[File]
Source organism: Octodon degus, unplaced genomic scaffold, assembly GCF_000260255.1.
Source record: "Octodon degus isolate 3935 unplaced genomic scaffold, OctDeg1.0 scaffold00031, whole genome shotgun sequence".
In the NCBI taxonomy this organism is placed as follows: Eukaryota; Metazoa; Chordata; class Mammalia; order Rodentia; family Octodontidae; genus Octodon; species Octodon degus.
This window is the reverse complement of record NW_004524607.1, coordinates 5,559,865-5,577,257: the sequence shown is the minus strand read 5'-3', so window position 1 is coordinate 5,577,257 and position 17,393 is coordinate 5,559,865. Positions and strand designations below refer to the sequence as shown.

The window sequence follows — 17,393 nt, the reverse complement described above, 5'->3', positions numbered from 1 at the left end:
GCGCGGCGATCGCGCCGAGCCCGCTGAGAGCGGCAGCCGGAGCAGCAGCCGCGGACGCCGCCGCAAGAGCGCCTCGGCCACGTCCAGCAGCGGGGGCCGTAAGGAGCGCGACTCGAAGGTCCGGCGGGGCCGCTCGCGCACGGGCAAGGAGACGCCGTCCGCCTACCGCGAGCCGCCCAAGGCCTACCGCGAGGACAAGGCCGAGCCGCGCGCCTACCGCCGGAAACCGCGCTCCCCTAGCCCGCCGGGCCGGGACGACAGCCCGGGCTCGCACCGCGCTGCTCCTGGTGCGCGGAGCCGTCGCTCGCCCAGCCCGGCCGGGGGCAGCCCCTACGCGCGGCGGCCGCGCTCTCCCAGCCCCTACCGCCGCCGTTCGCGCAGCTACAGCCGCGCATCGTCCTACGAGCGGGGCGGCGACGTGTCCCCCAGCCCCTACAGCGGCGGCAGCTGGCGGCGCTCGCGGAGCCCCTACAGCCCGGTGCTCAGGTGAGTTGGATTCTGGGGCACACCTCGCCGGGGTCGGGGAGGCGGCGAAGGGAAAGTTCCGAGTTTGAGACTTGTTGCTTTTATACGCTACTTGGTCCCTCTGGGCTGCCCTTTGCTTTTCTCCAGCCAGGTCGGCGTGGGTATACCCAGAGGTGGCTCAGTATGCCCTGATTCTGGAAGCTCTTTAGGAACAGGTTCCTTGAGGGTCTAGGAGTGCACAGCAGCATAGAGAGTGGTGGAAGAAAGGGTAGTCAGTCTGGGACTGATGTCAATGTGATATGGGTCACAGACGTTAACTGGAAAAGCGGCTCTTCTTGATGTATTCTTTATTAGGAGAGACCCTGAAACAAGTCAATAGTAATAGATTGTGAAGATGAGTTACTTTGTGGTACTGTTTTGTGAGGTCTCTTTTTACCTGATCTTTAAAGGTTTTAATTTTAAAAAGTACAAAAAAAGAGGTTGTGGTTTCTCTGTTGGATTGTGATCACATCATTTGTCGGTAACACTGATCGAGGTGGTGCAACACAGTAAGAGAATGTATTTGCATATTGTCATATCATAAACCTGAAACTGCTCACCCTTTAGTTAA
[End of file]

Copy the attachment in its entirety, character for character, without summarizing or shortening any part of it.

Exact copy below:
Source organism: Octodon degus, unplaced genomic scaffold, assembly GCF_000260255.1.
Source record: "Octodon degus isolate 3935 unplaced genomic scaffold, OctDeg1.0 scaffold00031, whole genome shotgun sequence".
In the NCBI taxonomy this organism is placed as follows: Eukaryota; Metazoa; Chordata; class Mammalia; order Rodentia; family Octodontidae; genus Octodon; species Octodon degus.
This window is the reverse complement of record NW_004524607.1, coordinates 5,559,865-5,577,257: the sequence shown is the minus strand read 5'-3', so window position 1 is coordinate 5,577,257 and position 17,393 is coordinate 5,559,865. Positions and strand designations below refer to the sequence as shown.

The window sequence follows — 17,393 nt, the reverse complement described above, 5'->3', positions numbered from 1 at the left end:
GCGCGGCGATCGCGCCGAGCCCGCTGAGAGCGGCAGCCGGAGCAGCAGCCGCGGACGCCGCCGCAAGAGCGCCTCGGCCACGTCCAGCAGCGGGGGCCGTAAGGAGCGCGACTCGAAGGTCCGGCGGGGCCGCTCGCGCACGGGCAAGGAGACGCCGTCCGCCTACCGCGAGCCGCCCAAGGCCTACCGCGAGGACAAGGCCGAGCCGCGCGCCTACCGCCGGAAACCGCGCTCCCCTAGCCCGCCGGGCCGGGACGACAGCCCGGGCTCGCACCGCGCTGCTCCTGGTGCGCGGAGCCGTCGCTCGCCCAGCCCGGCCGGGGGCAGCCCCTACGCGCGGCGGCCGCGCTCTCCCAGCCCCTACCGCCGCCGTTCGCGCAGCTACAGCCGCGCATCGTCCTACGAGCGGGGCGGCGACGTGTCCCCCAGCCCCTACAGCGGCGGCAGCTGGCGGCGCTCGCGGAGCCCCTACAGCCCGGTGCTCAGGTGAGTTGGATTCTGGGGCACACCTCGCCGGGGTCGGGGAGGCGGCGAAGGGAAAGTTCCGAGTTTGAGACTTGTTGCTTTTATACGCTACTTGGTCCCTCTGGGCTGCCCTTTGCTTTTCTCCAGCCAGGTCGGCGTGGGTATACCCAGAGGTGGCTCAGTATGCCCTGATTCTGGAAGCTCTTTAGGAACAGGTTCCTTGAGGGTCTAGGAGTGCACAGCAGCATAGAGAGTGGTGGAAGAAAGGGTAGTCAGTCTGGGACTGATGTCAATGTGATATGGGTCACAGACGTTAACTGGAAAAGCGGCTCTTCTTGATGTATTCTTTATTAGGAGAGACCCTGAAACAAGTCAATAGTAATAGATTGTGAAGATGAGTTACTTTGTGGTACTGTTTTGTGAGGTCTCTTTTTACCTGATCTTTAAAGGTTTTAATTTTAAAAAGTACAAAAAAAGAGGTTGTGGTTTCTCTGTTGGATTGTGATCACATCATTTGTCGGTAACACTGATCGAGGTGGTGCAACACAGTAAGAGAATGTATTTGCATATTGTCATATCATAAACCTGAAACTGCTCACCCTTTAGTTAA